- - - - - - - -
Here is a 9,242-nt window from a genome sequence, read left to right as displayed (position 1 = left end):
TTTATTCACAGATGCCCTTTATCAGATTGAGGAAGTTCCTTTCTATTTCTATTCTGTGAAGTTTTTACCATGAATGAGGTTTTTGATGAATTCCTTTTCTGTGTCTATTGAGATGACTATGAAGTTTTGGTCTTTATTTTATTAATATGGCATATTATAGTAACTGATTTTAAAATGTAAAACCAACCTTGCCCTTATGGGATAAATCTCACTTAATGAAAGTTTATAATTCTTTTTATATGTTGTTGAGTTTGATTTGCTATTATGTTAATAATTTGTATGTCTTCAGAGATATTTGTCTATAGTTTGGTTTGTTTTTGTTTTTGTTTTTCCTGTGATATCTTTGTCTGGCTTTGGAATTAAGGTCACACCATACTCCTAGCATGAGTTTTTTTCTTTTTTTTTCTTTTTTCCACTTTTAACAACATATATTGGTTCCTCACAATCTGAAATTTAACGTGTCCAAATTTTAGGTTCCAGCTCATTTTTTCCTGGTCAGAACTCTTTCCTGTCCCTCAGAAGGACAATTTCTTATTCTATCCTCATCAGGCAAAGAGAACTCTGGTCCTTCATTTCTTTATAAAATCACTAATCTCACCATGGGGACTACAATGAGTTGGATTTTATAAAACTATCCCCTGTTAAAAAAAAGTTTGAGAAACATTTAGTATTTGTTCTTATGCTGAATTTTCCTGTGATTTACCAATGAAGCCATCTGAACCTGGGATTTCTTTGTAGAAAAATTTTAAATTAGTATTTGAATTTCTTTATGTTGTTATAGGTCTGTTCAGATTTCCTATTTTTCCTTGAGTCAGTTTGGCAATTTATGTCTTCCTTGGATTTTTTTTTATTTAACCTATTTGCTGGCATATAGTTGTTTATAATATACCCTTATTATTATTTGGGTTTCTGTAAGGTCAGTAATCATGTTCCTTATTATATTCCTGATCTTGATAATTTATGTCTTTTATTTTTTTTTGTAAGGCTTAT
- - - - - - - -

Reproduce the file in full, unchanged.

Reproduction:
Here is a 9,242-nt window from a genome sequence, read left to right as displayed (position 1 = left end):
TTTATTCACAGATGCCCTTTATCAGATTGAGGAAGTTCCTTTCTATTTCTATTCTGTGAAGTTTTTACCATGAATGAGGTTTTTGATGAATTCCTTTTCTGTGTCTATTGAGATGACTATGAAGTTTTGGTCTTTATTTTATTAATATGGCATATTATAGTAACTGATTTTAAAATGTAAAACCAACCTTGCCCTTATGGGATAAATCTCACTTAATGAAAGTTTATAATTCTTTTTATATGTTGTTGAGTTTGATTTGCTATTATGTTAATAATTTGTATGTCTTCAGAGATATTTGTCTATAGTTTGGTTTGTTTTTGTTTTTGTTTTTCCTGTGATATCTTTGTCTGGCTTTGGAATTAAGGTCACACCATACTCCTAGCATGAGTTTTTTTCTTTTTTTTTCTTTTTTCCACTTTTAACAACATATATTGGTTCCTCACAATCTGAAATTTAACGTGTCCAAATTTTAGGTTCCAGCTCATTTTTTCCTGGTCAGAACTCTTTCCTGTCCCTCAGAAGGACAATTTCTTATTCTATCCTCATCAGGCAAAGAGAACTCTGGTCCTTCATTTCTTTATAAAATCACTAATCTCACCATGGGGACTACAATGAGTTGGATTTTATAAAACTATCCCCTGTTAAAAAAAAGTTTGAGAAACATTTAGTATTTGTTCTTATGCTGAATTTTCCTGTGATTTACCAATGAAGCCATCTGAACCTGGGATTTCTTTGTAGAAAAATTTTAAATTAGTATTTGAATTTCTTTATGTTGTTATAGGTCTGTTCAGATTTCCTATTTTTCCTTGAGTCAGTTTGGCAATTTATGTCTTCCTTGGATTTTTTTTTATTTAACCTATTTGCTGGCATATAGTTGTTTATAATATACCCTTATTATTATTTGGGTTTCTGTAAGGTCAGTAATCATGTTCCTTATTATATTCCTGATCTTGATAATTTATGTCTTTTATTTTTTTTTGTAAGGCTTAT